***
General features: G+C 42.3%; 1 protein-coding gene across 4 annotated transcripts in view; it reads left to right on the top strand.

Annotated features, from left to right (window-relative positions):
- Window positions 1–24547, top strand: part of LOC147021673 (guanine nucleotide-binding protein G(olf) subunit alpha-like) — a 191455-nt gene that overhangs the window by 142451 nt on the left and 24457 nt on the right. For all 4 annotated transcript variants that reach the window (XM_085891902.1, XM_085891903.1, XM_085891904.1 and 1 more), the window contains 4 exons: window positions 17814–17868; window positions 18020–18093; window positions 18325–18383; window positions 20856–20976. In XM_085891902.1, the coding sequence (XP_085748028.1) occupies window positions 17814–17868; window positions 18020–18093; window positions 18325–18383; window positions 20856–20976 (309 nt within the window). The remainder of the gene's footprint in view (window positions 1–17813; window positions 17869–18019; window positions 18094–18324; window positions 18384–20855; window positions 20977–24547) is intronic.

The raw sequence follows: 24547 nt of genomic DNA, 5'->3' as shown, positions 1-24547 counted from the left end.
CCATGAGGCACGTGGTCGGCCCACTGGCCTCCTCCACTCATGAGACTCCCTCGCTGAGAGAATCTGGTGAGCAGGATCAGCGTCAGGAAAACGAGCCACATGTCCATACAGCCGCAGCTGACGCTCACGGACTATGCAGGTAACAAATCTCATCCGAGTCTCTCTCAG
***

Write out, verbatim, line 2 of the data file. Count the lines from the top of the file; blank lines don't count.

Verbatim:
Annotated features, from left to right (window-relative positions):